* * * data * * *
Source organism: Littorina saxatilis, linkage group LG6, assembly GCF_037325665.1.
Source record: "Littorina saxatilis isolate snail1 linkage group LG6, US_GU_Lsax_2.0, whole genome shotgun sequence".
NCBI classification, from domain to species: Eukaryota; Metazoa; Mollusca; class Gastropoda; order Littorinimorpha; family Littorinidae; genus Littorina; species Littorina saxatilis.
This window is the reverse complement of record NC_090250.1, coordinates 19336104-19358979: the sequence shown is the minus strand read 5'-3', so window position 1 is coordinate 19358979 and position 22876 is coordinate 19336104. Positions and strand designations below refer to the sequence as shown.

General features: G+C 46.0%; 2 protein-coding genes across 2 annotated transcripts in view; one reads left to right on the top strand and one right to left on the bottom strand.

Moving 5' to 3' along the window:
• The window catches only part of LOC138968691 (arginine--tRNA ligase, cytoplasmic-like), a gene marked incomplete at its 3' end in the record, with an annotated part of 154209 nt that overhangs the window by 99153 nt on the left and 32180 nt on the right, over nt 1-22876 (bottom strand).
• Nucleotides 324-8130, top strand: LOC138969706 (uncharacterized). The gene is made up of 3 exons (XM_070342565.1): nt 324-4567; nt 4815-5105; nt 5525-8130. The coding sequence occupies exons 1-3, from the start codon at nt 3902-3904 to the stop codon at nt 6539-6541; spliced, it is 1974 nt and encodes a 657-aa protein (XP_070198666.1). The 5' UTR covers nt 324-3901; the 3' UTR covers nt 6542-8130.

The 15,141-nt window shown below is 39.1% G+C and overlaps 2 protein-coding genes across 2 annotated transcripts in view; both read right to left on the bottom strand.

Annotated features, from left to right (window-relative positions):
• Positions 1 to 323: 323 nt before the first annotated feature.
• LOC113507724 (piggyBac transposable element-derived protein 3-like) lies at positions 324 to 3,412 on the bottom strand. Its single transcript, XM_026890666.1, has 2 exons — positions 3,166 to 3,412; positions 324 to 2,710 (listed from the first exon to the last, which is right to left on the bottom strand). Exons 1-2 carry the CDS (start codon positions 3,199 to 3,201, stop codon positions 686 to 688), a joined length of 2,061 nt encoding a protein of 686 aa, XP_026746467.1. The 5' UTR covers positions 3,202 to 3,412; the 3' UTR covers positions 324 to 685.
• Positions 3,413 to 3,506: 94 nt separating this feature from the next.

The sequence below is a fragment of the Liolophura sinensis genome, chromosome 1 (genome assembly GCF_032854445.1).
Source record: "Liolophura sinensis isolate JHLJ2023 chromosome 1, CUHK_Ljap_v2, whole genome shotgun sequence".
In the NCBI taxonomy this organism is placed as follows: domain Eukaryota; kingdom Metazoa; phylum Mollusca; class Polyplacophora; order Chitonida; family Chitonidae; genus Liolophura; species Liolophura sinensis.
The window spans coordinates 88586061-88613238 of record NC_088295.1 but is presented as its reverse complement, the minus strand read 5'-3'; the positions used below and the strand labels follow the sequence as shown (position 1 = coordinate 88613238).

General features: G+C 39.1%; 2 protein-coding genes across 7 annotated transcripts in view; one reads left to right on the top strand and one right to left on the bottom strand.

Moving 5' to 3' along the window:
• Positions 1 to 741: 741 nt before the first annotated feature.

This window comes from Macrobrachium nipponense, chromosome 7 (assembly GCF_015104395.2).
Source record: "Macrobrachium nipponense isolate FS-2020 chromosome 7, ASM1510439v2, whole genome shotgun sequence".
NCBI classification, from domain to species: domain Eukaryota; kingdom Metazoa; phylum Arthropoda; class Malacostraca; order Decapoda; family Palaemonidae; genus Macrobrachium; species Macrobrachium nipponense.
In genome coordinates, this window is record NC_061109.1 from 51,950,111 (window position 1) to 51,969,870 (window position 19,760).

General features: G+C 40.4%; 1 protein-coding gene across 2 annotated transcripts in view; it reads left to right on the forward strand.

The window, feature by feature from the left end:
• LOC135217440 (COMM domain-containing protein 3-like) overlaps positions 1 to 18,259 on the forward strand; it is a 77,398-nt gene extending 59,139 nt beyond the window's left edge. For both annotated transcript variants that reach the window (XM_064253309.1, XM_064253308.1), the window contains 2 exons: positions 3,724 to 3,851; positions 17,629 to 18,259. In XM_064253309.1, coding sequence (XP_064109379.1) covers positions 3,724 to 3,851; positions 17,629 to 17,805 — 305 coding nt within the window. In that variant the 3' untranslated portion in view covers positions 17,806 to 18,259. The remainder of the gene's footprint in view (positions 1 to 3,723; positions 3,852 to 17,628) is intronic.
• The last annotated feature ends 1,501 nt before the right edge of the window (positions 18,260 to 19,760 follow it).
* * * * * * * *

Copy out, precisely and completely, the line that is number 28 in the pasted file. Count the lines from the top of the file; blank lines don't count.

• The last annotated feature ends 1,501 nt before the right edge of the window (positions 18,260 to 19,760 follow it).